By Adam Hocking
This column is not about gun control. I will leave that to the brighter political minds of our day. This column is about how we as a community, a nation, and a people can possibly respond to the explosion of hatred that took place inside of Emanuel African Methodist Episcopal Church in Charleston, S.C., on June 17.
It is about how we respond to the hatred, confusion, and madness that filled Dylann Roof’s heart and mind before he allegedly claimed nine lives and how we deal with those same awful emotions that seeped via media coverage through our television and computer screens, coating us all in the depravity of that horror scene.
The natural human reaction is to match that hatred with more hatred and add a healthy dose of fear, to close ranks and say things like, “What is this world coming to?” and, “What is wrong with people these days?”
But we simply cannot do that. We cannot let hatred divide us or drive a wedge between us because that only allows it more space to grow and fester. We have to say to ourselves that Roof’s actions are not indicative of a trend in modern society. In fact, there have been numerous reports showing that America’s violent crime rate is at its lowest point since the 1970s.
Roof is one person who did an unspeakably horrible thing and who wants our hearts as full of hatred as his, but he does not get to win. He does not get the last word.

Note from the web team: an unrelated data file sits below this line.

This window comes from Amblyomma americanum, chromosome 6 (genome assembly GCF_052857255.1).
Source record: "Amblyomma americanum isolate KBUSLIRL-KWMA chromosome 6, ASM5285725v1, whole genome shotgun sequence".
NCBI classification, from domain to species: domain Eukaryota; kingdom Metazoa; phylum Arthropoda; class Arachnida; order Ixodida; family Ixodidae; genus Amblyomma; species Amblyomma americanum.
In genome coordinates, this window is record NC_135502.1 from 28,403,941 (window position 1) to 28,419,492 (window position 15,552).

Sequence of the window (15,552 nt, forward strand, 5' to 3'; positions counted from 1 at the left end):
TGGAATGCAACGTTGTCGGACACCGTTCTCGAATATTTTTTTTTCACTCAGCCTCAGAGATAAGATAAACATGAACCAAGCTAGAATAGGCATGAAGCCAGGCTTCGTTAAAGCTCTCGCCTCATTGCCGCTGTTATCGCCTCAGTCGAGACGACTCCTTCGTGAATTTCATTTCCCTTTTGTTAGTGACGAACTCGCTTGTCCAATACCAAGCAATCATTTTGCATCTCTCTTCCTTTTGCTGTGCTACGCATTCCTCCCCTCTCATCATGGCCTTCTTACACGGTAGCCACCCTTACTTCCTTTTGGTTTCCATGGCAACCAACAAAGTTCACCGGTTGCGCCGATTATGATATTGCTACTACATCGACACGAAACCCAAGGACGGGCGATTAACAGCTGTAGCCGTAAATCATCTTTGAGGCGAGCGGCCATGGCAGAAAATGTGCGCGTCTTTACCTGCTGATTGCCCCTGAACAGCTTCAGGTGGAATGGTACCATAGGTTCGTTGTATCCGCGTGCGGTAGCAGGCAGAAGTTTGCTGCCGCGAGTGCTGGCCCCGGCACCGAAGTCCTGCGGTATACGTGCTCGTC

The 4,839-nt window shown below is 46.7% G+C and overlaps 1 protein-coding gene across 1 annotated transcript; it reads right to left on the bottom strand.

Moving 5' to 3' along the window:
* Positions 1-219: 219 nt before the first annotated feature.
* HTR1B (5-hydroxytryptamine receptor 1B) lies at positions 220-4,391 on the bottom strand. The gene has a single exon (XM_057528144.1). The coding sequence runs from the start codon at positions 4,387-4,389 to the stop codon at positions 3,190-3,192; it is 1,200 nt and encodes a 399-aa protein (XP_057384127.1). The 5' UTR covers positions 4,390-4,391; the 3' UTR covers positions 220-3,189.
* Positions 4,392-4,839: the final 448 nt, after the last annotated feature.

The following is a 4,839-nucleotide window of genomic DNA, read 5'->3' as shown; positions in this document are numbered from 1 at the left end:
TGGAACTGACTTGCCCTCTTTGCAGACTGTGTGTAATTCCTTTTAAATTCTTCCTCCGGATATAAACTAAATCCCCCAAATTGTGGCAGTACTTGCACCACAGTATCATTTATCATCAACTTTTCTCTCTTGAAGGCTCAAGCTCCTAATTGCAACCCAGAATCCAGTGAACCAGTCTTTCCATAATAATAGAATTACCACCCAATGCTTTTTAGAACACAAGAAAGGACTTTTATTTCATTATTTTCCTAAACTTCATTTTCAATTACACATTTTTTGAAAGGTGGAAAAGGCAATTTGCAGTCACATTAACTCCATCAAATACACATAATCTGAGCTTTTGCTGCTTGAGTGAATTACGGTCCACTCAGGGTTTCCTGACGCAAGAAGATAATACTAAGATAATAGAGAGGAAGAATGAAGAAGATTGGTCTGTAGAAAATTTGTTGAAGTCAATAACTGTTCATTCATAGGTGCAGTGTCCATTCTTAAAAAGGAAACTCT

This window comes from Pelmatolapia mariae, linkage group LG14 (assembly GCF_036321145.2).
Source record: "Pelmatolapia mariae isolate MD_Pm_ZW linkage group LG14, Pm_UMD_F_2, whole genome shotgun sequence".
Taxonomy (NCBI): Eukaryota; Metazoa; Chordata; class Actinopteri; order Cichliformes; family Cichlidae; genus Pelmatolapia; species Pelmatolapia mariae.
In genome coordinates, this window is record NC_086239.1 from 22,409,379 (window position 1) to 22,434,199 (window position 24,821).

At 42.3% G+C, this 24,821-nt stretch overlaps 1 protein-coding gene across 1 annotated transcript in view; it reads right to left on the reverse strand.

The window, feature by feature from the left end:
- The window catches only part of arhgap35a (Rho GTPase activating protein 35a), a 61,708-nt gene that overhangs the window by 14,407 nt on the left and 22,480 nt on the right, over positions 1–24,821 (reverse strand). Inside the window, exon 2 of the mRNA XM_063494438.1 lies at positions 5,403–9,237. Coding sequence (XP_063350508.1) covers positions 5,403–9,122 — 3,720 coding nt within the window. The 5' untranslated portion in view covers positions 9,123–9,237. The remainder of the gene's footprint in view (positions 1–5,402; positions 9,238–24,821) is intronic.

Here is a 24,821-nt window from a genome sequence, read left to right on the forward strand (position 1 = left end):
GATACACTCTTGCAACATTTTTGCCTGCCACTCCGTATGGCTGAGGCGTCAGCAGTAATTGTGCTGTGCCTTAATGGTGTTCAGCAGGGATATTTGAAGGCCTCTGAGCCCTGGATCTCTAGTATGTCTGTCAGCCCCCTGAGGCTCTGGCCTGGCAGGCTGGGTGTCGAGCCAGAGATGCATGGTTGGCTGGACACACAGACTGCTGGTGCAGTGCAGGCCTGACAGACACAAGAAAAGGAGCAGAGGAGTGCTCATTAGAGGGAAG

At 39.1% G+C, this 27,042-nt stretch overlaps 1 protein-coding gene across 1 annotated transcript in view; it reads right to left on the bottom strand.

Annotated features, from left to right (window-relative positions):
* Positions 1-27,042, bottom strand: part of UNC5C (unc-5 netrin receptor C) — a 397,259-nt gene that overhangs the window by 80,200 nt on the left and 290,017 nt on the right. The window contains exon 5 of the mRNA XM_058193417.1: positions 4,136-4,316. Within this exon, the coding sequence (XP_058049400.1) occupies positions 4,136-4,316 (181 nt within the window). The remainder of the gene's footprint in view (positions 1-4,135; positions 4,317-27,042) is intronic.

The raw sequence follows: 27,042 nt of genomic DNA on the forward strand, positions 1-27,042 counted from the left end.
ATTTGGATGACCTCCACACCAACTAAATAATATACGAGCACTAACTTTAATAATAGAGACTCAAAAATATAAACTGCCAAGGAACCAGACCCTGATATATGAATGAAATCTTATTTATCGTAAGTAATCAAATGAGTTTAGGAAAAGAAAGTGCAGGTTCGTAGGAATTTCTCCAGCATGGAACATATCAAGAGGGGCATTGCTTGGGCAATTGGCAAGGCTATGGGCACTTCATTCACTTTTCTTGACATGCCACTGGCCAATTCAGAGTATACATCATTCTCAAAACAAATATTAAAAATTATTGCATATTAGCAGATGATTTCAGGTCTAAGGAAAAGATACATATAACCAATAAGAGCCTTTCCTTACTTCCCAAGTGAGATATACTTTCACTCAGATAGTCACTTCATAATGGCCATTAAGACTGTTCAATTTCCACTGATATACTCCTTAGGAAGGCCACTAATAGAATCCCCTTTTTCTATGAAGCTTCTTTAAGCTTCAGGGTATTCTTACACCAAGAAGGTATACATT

What we must do in response to the Charleston tragedy is open our hearts wider, something Roof obviously could not do. We must move our hearts and minds farther from the brink of fear and hatred where his mind clearly rested.
We need to have uncomfortable conversations with open minds, and we need to take the leap and trust the goodness in each other. We need to be able to disagree with each other without hatred. We need to practice forgiveness like the families of Roof’s victims did in an unfathomable showing of grace, faith, and dignity.
We need to do this because, frankly, what is our alternative? Should we close ourselves off, trust each other less, and suspect each other more? What kind of world would we be building for our children? What kind of world would that be to live in?
The reality that I believe in — and I refuse to believe anything else — is that most people are good people. We are all capable of doing bad things, but most of us are trying every day to do our best, be our best, and come home to our families.
Do we disagree with each other often? Sure, but doing so with dignity and respect for one another is what has made and will continue to make our country strong.
If we allow people like Roof to make us fear each other, then he and hatred win. We have to choose love, trust, kindness, and forgiveness because, quite simply, those are better pillars for a society than hate, distrust, and vengeance.
There are more good people than bad, and love is stronger than hate. I believe that, and I hope you can too.